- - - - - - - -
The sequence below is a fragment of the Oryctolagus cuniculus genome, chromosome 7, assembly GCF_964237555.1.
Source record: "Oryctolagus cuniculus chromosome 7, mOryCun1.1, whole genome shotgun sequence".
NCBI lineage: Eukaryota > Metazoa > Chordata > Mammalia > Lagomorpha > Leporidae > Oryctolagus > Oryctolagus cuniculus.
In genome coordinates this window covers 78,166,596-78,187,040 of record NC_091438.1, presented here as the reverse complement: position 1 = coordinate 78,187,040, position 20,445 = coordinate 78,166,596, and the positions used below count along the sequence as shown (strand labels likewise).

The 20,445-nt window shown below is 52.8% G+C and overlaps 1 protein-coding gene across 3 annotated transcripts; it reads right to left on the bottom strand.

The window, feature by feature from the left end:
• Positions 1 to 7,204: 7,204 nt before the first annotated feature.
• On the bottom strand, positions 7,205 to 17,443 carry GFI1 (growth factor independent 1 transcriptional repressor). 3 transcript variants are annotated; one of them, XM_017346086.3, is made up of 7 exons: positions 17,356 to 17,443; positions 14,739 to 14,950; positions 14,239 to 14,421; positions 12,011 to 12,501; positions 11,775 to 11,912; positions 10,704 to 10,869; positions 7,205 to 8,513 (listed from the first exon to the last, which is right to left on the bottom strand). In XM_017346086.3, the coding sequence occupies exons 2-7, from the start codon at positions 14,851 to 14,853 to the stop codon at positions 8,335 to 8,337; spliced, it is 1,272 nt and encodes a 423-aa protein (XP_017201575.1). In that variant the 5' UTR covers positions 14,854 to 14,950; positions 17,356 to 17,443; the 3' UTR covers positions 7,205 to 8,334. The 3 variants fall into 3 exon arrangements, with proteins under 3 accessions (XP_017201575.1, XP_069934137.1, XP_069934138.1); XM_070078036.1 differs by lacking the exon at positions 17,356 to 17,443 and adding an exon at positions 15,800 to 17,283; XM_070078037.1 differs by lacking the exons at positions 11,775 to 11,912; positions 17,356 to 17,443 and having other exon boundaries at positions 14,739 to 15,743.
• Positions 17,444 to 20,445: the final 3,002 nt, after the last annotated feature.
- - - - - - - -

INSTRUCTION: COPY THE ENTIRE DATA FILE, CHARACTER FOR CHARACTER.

The sequence below is a fragment of the Oryctolagus cuniculus genome, chromosome 7, assembly GCF_964237555.1.
Source record: "Oryctolagus cuniculus chromosome 7, mOryCun1.1, whole genome shotgun sequence".
NCBI lineage: Eukaryota > Metazoa > Chordata > Mammalia > Lagomorpha > Leporidae > Oryctolagus > Oryctolagus cuniculus.
In genome coordinates this window covers 78,166,596-78,187,040 of record NC_091438.1, presented here as the reverse complement: position 1 = coordinate 78,187,040, position 20,445 = coordinate 78,166,596, and the positions used below count along the sequence as shown (strand labels likewise).

The 20,445-nt window shown below is 52.8% G+C and overlaps 1 protein-coding gene across 3 annotated transcripts; it reads right to left on the bottom strand.

The window, feature by feature from the left end:
• Positions 1 to 7,204: 7,204 nt before the first annotated feature.
• On the bottom strand, positions 7,205 to 17,443 carry GFI1 (growth factor independent 1 transcriptional repressor). 3 transcript variants are annotated; one of them, XM_017346086.3, is made up of 7 exons: positions 17,356 to 17,443; positions 14,739 to 14,950; positions 14,239 to 14,421; positions 12,011 to 12,501; positions 11,775 to 11,912; positions 10,704 to 10,869; positions 7,205 to 8,513 (listed from the first exon to the last, which is right to left on the bottom strand). In XM_017346086.3, the coding sequence occupies exons 2-7, from the start codon at positions 14,851 to 14,853 to the stop codon at positions 8,335 to 8,337; spliced, it is 1,272 nt and encodes a 423-aa protein (XP_017201575.1). In that variant the 5' UTR covers positions 14,854 to 14,950; positions 17,356 to 17,443; the 3' UTR covers positions 7,205 to 8,334. The 3 variants fall into 3 exon arrangements, with proteins under 3 accessions (XP_017201575.1, XP_069934137.1, XP_069934138.1); XM_070078036.1 differs by lacking the exon at positions 17,356 to 17,443 and adding an exon at positions 15,800 to 17,283; XM_070078037.1 differs by lacking the exons at positions 11,775 to 11,912; positions 17,356 to 17,443 and having other exon boundaries at positions 14,739 to 15,743.
• Positions 17,444 to 20,445: the final 3,002 nt, after the last annotated feature.